Ray tracing for the masses.
Nvidia has unveiled what will likely be the final RTX GPU in its Turing architecture lineup; the $349 RTX 2060 Founder’s Edition. The appeal of this GPU is that is is the most affordable video card you can buy that supports Nvidia’s new technologies, namely ray tracing and DLSS (super sampling). At roughly $250 less than the next card in the stack, the RTX 2070, that’s a compelling offer assuming it can actually do ray tracing well. Nvidia is sweetening the deal even further with a promotion that offers a copy of Battlefield 5 or Anthem as well for every RTX 2060 it sells, but it’s not clear how long this offer will last. The RTX 2060 goes on sale on January 15th, both in Founder’s Edition trim and from Nvidia’s partners.
RTX 2060 – Design and Features
The RTX 2060 features the exact same dual-fan design we’ve seen on previous Founder’s Edition cards, so there’s not much here to gawk at. The card is the exact same physical size as its big brother, the RTX 2070, and also uses the same TU106 die, albeit cut down somewhat. Here’s a look at the specs and the 2070 alongside it.
Easily the biggest “downgrade” from the 2070 is that it only has 6GB of GDDR6 memory, and 20 percent fewer CUDA cores. It has a narrower memory bus as well, and TDP is down by 25w compared to its big brother, yet it still requires a single eight-pin connector.
Like previous RTX cards this GPU does support ray tracing and DLSS, and Nvidia claims it can hit “nearly” 60fps in Battlefield 5 with Ultra ray tracing enabled, or well beyond 60fps with ray tracing set to Medium, so that’s enticing for some people who want to get in on the ray tracing action without dropping $500. Overall this GPU is designed for 1080p and 1440p gameplay, just like its predecessor, the GTX 1060. However, since the RTX 2060 uses faster 14Gb/s memory (compared to the 8Gb/s memory in the 1060), memory bandwidth has increased by 83 percent, which is quite a leap in just one generation.
Otherwise, there’s nothing really “new” to talk about with the RTX 2060. It’s the same GPU you’ve seen before, just with a bit less power and memory than the previous GPU, and at a lower price point. It’s main selling point is it’s the first “affordable” RTX card, though $350 is still a chunk of change, no doubt.
RTX 2060 – Benchmarks
To see how the RTX 2060 performs I loaded it into our GPU test bench, which consists of an Intel Skylake Core i7-7700K CPU, 16GB of DDR4 RAM, an Asus Z270 motherboard, an Intel SSD, and an EVGA power supply. I tested the GPU at the three most common resolutions, with all settings maxed and anti-aliasing disabled. All tests were run in DX11 mode.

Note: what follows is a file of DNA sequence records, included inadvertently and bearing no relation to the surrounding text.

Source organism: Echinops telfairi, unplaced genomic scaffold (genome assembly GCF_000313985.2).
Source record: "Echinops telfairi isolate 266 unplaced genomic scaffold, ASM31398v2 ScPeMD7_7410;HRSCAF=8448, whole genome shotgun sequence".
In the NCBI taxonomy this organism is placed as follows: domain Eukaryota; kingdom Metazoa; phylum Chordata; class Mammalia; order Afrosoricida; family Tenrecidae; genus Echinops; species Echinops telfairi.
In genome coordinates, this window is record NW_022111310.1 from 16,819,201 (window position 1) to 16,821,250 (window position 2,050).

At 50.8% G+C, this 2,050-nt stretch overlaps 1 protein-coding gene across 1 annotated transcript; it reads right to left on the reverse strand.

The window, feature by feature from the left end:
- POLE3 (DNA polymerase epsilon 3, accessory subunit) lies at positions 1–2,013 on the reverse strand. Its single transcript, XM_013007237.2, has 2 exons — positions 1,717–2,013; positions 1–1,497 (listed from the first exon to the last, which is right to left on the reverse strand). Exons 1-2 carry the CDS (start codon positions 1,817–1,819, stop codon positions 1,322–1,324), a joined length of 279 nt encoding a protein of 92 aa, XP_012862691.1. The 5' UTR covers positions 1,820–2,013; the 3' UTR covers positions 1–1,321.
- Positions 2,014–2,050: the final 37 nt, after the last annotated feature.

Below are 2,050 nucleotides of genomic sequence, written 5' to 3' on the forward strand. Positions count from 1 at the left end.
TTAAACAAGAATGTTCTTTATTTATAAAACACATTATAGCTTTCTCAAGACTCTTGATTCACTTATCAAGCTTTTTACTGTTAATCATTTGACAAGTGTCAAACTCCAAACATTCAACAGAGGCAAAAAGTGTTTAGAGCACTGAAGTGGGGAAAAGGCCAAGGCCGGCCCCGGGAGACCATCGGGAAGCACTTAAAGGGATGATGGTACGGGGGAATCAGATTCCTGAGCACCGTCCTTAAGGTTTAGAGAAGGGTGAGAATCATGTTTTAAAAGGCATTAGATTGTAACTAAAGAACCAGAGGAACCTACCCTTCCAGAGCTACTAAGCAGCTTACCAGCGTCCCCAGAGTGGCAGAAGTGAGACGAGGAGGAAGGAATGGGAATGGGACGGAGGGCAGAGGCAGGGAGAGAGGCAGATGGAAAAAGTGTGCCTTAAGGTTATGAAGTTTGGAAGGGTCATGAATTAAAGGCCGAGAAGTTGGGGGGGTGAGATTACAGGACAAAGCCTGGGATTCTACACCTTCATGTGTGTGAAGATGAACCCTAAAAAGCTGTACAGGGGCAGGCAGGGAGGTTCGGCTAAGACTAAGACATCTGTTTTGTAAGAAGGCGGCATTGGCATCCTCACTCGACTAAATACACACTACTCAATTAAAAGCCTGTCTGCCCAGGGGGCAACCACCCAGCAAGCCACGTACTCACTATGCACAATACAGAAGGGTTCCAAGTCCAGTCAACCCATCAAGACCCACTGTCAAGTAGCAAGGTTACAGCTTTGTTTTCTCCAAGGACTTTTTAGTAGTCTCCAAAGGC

Though Nvidia claims the RTX 2060 performs on par with the GTX 1080 in its press materials, in my tests it was about equivalent to the GTX 1070 Ti, which was certainly not a midrange GPU nor was it a performance slouch. Also, as of press time, the GTX 1070 Ti was selling for $100 more than this GPU, which makes the RTX 2060 look pretty good. This means the “midrange” has now officially moved beyond 1080p and into very playable 1440p gaming. In every gaming test I ran aside from Shadow of the Tomb Raider and Monster Hunter: World, the RTX 2060 was easily beyond 60 frames per second (FPS) for fluid gaming. And in those other two titles, it would not take much tweaking to get the frame rate past 60fps.
As far as the card’s ray tracing abilities go, I am happy to report it can handle Ultra DXR settings in Battlefield 5 at 1080p, as in my tests it averaged about 50fps the entire time with in-game settings on Medium and ray tracing set to Ultra. Personally, I’d settle for less ray tracing and higher FPS, but the good news is this GPU is certainly not a dog in that regard. I’m sure it would be totally fine for single player gaming, actually, but note that you’ll be relegated to 1080p gameplay. Not a huge surprise given this card’s price point.
RTX 2060 – Overclocking
To see how far I could push this GPU I fired up Heaven 4.0 and let it just run for about a half hour to see how high the GPU Boost would go all on its own. As it turns out it did a pretty good job, clocking up to 1,860MHz and running at 70C. That’s essentially expected behavior for an Nvidia GPU, so all in all it was not surprising. Using EVGA’s PreciousXOC, I gently began to nudge the clock offset upwards in small increments, after raising the temperature and power limit to their maximum setting. After about an hour of fiddling with it I ended up with a final clock of 2,025MHz, and a maximum temperature of just 72C.
I ended up with a final clock of 2,025MHz, and a maximum temperature of just 72C.
That is a very good overlock, as most of the Nvidia cards I’ve tested over the years can usually only get into the high 1900s typically. As far as the performance boost afforded by this overclock, I ran a few tests and saw about five percent uplift, which isn’t much but also very typical and also expected. Overall I’d say this GPU is an excellent overclocker, though your results may vary.